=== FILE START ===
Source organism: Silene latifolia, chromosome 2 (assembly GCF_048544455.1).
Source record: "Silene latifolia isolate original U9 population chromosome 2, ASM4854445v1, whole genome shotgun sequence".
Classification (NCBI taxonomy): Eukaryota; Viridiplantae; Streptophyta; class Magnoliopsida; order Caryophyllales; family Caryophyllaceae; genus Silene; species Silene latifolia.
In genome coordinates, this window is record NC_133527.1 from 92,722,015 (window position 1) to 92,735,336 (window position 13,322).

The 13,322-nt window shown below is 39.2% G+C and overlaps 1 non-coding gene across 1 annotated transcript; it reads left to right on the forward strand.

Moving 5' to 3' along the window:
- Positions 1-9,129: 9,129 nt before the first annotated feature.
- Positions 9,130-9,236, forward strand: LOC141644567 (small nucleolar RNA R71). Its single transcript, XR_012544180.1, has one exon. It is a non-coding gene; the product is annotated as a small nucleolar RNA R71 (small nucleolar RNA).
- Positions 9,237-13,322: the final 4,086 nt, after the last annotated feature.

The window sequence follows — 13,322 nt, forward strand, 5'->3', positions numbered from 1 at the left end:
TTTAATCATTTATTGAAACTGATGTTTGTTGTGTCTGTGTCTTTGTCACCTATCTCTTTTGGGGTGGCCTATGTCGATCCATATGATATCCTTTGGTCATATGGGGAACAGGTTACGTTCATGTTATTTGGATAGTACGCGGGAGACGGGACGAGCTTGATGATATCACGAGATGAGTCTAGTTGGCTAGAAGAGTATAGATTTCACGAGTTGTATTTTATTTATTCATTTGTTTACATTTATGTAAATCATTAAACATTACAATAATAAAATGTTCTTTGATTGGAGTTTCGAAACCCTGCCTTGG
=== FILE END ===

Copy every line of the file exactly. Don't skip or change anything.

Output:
Source organism: Silene latifolia, chromosome 2 (assembly GCF_048544455.1).
Source record: "Silene latifolia isolate original U9 population chromosome 2, ASM4854445v1, whole genome shotgun sequence".
Classification (NCBI taxonomy): Eukaryota; Viridiplantae; Streptophyta; class Magnoliopsida; order Caryophyllales; family Caryophyllaceae; genus Silene; species Silene latifolia.
In genome coordinates, this window is record NC_133527.1 from 92,722,015 (window position 1) to 92,735,336 (window position 13,322).

The 13,322-nt window shown below is 39.2% G+C and overlaps 1 non-coding gene across 1 annotated transcript; it reads left to right on the forward strand.

Moving 5' to 3' along the window:
- Positions 1-9,129: 9,129 nt before the first annotated feature.
- Positions 9,130-9,236, forward strand: LOC141644567 (small nucleolar RNA R71). Its single transcript, XR_012544180.1, has one exon. It is a non-coding gene; the product is annotated as a small nucleolar RNA R71 (small nucleolar RNA).
- Positions 9,237-13,322: the final 4,086 nt, after the last annotated feature.

The window sequence follows — 13,322 nt, forward strand, 5'->3', positions numbered from 1 at the left end:
TTTAATCATTTATTGAAACTGATGTTTGTTGTGTCTGTGTCTTTGTCACCTATCTCTTTTGGGGTGGCCTATGTCGATCCATATGATATCCTTTGGTCATATGGGGAACAGGTTACGTTCATGTTATTTGGATAGTACGCGGGAGACGGGACGAGCTTGATGATATCACGAGATGAGTCTAGTTGGCTAGAAGAGTATAGATTTCACGAGTTGTATTTTATTTATTCATTTGTTTACATTTATGTAAATCATTAAACATTACAATAATAAAATGTTCTTTGATTGGAGTTTCGAAACCCTGCCTTGG